How Long in Operation? One indicator to help assess the quality of a trucking school is how long it has been in operation. A negatively reviewed or a fly by night school normally will not stay in business very long, so longevity is a plus. On the other hand, even the top Russellville AR schools had to begin from their opening day of training, so consider it as one of several qualifiers. You can also ask what the school’s history is concerning successful licensing and employment of its graduating students. If a school won’t provide those numbers, search elsewhere. The schools should also have relationships with local and national trucking companies. Having a large number of contacts not only confirms a quality reputation within the trade, but also boosts their job placement program for students. It also wouldn’t hurt to contact the Arkansas licensing department to make sure that the CDL trucking schools you are considering are in good standing.
How Effective is the Training? As a minimum requirement, the schools must be licensed in Arkansas and employ teachers that are experienced and trained. We will talk more about the teachers in the next segment. In addition, the student to instructor proportion should be no greater than 4 to 1. If it’s any greater, then students will not be getting the individual attention they will need. This is particularly true regarding the one-on-one instruction for behind the wheel training. And be critical of any school that claims it can train you to be a truck driver in a relatively short period of time. Learning to be an operator and to drive a tractor trailer professionally requires time. The majority of Russellville AR schools offer training programs that range from three weeks to as long as two months, based on the class of license or type of vehicle.
How Experienced are the Trainers? As previously stated, it’s essential that the teachers are trained to teach driving methods and experienced as both instructors and drivers. Even though a number of states have minimum driving time requirements to qualify as an instructor, the more successful driving experience a teacher has the better. It’s also vital that the teachers keep up to date with industry advancements or any new regulations or changes in existing laws. Assessing instructors might be a little more subjective than other criteria, and possibly the ideal approach is to visit the school and speak with the instructors face to face. You can also talk to a few of the students completing the training and ask if they are happy with the quality of instruction and the teacher’s qualification to train them.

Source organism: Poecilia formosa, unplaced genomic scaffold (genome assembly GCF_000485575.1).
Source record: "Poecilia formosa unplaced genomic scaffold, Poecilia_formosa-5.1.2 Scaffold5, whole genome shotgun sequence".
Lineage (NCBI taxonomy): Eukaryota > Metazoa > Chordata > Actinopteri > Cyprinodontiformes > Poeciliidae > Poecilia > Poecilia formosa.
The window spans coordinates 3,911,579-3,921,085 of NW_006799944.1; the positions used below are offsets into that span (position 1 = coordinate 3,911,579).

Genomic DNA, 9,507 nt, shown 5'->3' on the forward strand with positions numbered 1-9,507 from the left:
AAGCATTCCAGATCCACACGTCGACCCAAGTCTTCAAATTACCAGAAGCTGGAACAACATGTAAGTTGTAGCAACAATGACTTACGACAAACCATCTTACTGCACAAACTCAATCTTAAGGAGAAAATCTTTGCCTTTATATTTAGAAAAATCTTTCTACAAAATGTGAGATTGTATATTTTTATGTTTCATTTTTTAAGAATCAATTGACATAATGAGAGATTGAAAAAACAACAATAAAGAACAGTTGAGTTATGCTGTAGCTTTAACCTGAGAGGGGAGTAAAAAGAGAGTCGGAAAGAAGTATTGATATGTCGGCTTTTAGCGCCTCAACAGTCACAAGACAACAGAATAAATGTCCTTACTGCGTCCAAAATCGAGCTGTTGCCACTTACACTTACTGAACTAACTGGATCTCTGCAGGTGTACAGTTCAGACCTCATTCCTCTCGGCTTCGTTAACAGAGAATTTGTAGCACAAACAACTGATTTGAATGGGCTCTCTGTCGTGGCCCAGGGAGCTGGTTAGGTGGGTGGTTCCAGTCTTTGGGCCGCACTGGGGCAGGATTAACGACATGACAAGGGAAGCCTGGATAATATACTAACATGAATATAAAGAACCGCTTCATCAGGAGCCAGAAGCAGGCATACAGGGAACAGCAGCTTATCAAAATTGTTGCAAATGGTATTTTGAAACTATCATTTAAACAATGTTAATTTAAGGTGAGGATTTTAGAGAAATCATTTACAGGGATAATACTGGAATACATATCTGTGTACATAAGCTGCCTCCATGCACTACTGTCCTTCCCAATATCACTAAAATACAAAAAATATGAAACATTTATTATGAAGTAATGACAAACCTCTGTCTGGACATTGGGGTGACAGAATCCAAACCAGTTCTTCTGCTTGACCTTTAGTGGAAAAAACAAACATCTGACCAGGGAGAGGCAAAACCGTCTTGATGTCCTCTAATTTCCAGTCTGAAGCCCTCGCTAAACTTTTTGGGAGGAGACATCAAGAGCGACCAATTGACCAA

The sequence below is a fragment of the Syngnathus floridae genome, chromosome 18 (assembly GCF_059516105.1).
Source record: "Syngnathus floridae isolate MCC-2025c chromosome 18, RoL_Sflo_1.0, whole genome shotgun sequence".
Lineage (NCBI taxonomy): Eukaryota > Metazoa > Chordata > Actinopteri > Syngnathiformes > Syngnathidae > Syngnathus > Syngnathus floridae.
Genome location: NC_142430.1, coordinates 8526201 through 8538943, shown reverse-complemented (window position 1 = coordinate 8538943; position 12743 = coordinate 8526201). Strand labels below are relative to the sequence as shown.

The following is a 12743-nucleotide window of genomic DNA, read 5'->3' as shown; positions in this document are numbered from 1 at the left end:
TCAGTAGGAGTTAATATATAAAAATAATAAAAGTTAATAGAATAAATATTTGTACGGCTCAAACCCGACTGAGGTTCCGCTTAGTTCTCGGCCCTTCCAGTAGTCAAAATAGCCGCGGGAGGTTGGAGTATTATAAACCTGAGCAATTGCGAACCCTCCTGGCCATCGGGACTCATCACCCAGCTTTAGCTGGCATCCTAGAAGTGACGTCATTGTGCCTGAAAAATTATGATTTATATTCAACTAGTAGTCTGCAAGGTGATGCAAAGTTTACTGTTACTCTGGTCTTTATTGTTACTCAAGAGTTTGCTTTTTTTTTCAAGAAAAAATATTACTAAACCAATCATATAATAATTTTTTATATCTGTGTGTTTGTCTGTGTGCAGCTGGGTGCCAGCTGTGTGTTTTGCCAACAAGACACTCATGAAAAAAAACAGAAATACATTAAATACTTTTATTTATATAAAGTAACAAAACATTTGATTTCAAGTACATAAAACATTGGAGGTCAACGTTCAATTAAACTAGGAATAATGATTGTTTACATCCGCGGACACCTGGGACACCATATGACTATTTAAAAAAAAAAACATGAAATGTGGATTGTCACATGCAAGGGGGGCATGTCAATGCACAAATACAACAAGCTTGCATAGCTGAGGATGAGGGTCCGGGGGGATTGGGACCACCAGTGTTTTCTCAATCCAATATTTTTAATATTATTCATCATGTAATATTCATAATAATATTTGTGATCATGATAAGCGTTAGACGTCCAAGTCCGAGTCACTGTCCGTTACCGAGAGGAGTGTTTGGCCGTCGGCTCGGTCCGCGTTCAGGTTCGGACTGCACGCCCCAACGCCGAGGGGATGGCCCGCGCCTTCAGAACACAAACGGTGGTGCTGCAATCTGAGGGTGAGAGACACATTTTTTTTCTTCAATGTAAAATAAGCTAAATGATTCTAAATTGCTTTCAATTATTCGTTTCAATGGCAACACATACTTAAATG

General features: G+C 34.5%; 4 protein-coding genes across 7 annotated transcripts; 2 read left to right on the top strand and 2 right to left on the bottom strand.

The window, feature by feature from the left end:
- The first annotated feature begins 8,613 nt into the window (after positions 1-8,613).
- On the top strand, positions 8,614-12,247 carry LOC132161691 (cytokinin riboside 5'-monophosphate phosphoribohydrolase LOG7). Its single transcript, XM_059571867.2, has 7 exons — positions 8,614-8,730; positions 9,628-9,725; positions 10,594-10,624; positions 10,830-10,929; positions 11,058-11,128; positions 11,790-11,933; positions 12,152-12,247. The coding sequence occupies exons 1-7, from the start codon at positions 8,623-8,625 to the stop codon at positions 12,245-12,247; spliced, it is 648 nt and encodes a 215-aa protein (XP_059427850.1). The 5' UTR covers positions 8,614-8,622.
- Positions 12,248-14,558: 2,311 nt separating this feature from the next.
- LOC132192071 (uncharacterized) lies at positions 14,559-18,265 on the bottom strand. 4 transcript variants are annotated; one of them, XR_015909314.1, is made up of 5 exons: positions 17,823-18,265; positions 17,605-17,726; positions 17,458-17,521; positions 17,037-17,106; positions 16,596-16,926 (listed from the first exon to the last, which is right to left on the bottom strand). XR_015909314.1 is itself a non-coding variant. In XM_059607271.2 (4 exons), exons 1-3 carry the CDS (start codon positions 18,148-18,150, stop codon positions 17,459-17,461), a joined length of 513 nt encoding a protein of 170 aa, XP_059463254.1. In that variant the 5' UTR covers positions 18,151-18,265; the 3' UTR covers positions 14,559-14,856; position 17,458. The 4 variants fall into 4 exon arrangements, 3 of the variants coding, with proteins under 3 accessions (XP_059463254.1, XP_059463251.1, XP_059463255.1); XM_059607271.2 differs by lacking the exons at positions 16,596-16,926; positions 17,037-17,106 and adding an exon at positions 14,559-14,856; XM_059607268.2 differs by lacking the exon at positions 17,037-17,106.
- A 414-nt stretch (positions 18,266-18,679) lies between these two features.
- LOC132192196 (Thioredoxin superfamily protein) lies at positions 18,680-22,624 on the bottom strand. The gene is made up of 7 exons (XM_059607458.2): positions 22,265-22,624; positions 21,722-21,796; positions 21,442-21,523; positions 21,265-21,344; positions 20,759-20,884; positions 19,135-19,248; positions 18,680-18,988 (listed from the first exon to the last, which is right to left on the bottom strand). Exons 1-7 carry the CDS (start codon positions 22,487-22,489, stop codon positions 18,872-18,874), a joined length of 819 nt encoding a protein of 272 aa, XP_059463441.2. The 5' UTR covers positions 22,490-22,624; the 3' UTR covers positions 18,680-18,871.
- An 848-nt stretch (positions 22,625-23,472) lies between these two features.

Enough Driving Time? Most importantly, a great truck driving school will furnish lots of driving time to its students. After all, isn’t that what it’s all about? Driving time is the real time spent behind the wheel driving a truck. Even though the use of simulators and ride-a-longs with other students are important training tools, they are no alternative for actual driving. The more training that a student receives behind the wheel, the better driver he or she will be. Although driving time can vary among schools, a reasonable standard is 32 hours at a minimum. If the school is PTDI certified, it will furnish at least 44 hours of driving time. Get in touch with the Russellville AR schools you are looking at and find out how much driving time they provide.
Are they Independent or Captive ? It’s possible to get free or discounted training from some trucking schools if you make a commitment to be a driver for a particular carrier for a defined time period. This is referred to as contract training, and the schools that offer it are called captives. So instead of maintaining associations with numerous trucking lines that they can refer their students to, captives only work with one company. The benefit is receiving less expensive or even free training by surrendering the freedom to initially work wherever you have an opportunity. Clearly contract training has the potential to limit your income opportunities when starting out. But for some it may be the ideal way to get affordable training. Just make sure to find out if the Russellville AR schools you are considering are captive or independent so that you can make an informed decision.